As a 19-year-old private in the Black Watch, John Clarke looked down on the bombing of Monte Cassino from above.
Soldiers at Cassino spent days in hollows in the stony ground
He was on Mount Ornita, "up to my neck in snow", when the massed ranks of Flying Fortresses moved in below, to drop their devastating load on the monastery.
"We saw dust and smoke coming up, but we did not fully realise what had happened until a month later, when we were transferred down into the valley," he says.
While the spectacle was a dramatic one - some 230 aircraft flying past in two separate waves - there was no sense of shock.
"Nothing surprises you when you are in action," he says. "It was a question of surviving - and you have no time to stop and stare when you are on the front line yourself."
He later concluded that the action cost more lives than it saved, because the ruins formed "a natural defence" for the Germans.
There was much agonising before the bombing was carried out - the Archbishop of Canterbury was against it - and much debate afterwards whether it had been the right thing to do, from a tactical or moral perspective.
Most experts believe there were no Germans inside the monastery before the bombing.
But years later, as the chairman of the Monte Cassino Veterans' Association, Mr Clarke met one of the few monks who was in the monastery at the time of the bombing, Agustino Sacameno, who told him a different story.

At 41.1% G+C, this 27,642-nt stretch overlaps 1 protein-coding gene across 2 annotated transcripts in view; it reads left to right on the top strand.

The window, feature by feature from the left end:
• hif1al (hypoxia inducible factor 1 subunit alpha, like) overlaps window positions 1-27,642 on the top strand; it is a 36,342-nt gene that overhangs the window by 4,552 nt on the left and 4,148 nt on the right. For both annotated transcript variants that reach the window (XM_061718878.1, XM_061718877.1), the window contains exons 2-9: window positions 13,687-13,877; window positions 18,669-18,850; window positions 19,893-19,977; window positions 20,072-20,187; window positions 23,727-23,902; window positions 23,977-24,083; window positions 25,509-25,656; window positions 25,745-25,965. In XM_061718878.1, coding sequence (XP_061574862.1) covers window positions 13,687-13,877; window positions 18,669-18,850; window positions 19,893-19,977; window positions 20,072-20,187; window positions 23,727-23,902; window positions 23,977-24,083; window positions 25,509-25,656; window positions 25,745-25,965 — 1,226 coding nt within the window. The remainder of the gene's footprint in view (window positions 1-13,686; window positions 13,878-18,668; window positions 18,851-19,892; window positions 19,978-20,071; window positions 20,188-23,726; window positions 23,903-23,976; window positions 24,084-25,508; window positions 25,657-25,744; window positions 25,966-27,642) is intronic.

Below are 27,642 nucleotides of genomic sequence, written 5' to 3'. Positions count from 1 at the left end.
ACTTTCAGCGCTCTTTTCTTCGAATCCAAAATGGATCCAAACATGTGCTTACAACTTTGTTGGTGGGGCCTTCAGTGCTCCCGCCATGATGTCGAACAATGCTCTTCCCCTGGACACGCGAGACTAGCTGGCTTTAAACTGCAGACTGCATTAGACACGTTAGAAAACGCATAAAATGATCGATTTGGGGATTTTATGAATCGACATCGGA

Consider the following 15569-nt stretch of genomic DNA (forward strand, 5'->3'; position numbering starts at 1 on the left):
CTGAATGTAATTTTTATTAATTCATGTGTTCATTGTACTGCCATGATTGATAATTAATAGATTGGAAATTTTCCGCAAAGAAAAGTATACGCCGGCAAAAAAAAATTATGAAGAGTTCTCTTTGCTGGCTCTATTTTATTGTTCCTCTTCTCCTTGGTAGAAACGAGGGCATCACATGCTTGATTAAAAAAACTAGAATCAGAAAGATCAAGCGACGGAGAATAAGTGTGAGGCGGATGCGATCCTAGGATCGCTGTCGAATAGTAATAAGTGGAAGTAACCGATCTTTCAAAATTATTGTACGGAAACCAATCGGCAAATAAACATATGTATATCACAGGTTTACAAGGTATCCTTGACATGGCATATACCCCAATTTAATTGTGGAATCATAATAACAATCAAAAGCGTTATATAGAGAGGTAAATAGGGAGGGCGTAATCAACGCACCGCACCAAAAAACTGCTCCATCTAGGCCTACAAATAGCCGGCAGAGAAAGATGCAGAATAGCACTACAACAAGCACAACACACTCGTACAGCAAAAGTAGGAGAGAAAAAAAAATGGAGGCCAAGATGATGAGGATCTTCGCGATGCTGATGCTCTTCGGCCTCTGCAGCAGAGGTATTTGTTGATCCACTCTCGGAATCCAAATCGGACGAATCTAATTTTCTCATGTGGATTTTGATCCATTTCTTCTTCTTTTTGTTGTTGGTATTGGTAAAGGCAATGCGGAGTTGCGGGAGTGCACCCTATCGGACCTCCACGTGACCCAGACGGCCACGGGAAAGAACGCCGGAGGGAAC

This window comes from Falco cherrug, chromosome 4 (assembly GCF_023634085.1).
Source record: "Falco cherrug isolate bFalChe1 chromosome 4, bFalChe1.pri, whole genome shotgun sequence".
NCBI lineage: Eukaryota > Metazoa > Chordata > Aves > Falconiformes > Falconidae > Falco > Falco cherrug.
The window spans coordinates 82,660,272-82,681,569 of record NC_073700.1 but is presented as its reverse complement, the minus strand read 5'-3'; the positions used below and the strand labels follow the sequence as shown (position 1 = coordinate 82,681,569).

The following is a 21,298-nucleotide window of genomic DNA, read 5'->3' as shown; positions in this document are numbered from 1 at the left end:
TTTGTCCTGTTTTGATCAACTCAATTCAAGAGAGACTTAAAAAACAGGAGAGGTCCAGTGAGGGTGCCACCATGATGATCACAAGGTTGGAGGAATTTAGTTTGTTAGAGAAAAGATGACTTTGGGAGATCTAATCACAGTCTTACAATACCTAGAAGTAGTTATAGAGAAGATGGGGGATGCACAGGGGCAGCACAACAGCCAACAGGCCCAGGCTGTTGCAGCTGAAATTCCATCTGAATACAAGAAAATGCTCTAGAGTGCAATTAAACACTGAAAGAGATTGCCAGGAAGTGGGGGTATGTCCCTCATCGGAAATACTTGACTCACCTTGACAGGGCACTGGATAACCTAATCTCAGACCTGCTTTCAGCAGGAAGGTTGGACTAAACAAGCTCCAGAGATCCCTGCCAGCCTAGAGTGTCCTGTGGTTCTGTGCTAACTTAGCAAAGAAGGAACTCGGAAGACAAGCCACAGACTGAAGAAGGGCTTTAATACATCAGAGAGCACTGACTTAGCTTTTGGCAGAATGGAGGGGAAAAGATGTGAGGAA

The monk took him into the chambers below the restored monastery, near the 1,400-year-old tomb of Saint Benedict, and said 300 people had sheltered there as the bombs fell, including some Germans.
A young British artillery officer, Peter Holloway, arrived at Monte Cassino a month after the bombing and soon found himself within a few hundred yards of the ruined monastery.
He spent four days in a "sangar" - a hollow scraped out of the stony ground, with stones piled up around it - directing the fire of his battery.
"The Company put on a night attack and I gave what observations I could," he has written in a contribution to the BBCi History People's War site.
"The artillery support was pretty to watch, falling all around the monastery and surrounding slopes, making patterns of golden rain and dull red bursts of flame.
"A machine gun opened up with tracer but soon stopped as the shell bursts came closer. When daylight came, not a sign of movement anywhere."
Like Mr Clarke, he regards the destruction of the monastery as a "pointless exercise", and describes the whole strategy of the battle of Monte Cassino as a "disaster".
"You had only to see it to know that a direct attack was madness," Mr Holloway says, adding that the 4th Indian Division, to which his regiment was attached, showed elsewhere in Italy the wisdom of going round a target rather than tackling it head on.
Mr Clarke, who took part in three of the four main battles at Monte Cassino, says bad organisation partly accounts for the huge death toll.
But he also says that the German troops involved were some of the best in the German army - including paratroopers and Panzer grenadiers - who were bound to put up a strong fight.
The fact that they were tied down in Italy also meant they were not on hand for D-Day when it occurred, shortly afterwards.
"We 'liberated Europe' nine months before D-Day," he says. "Naples in October, Cassino in May, then Rome. People forget that."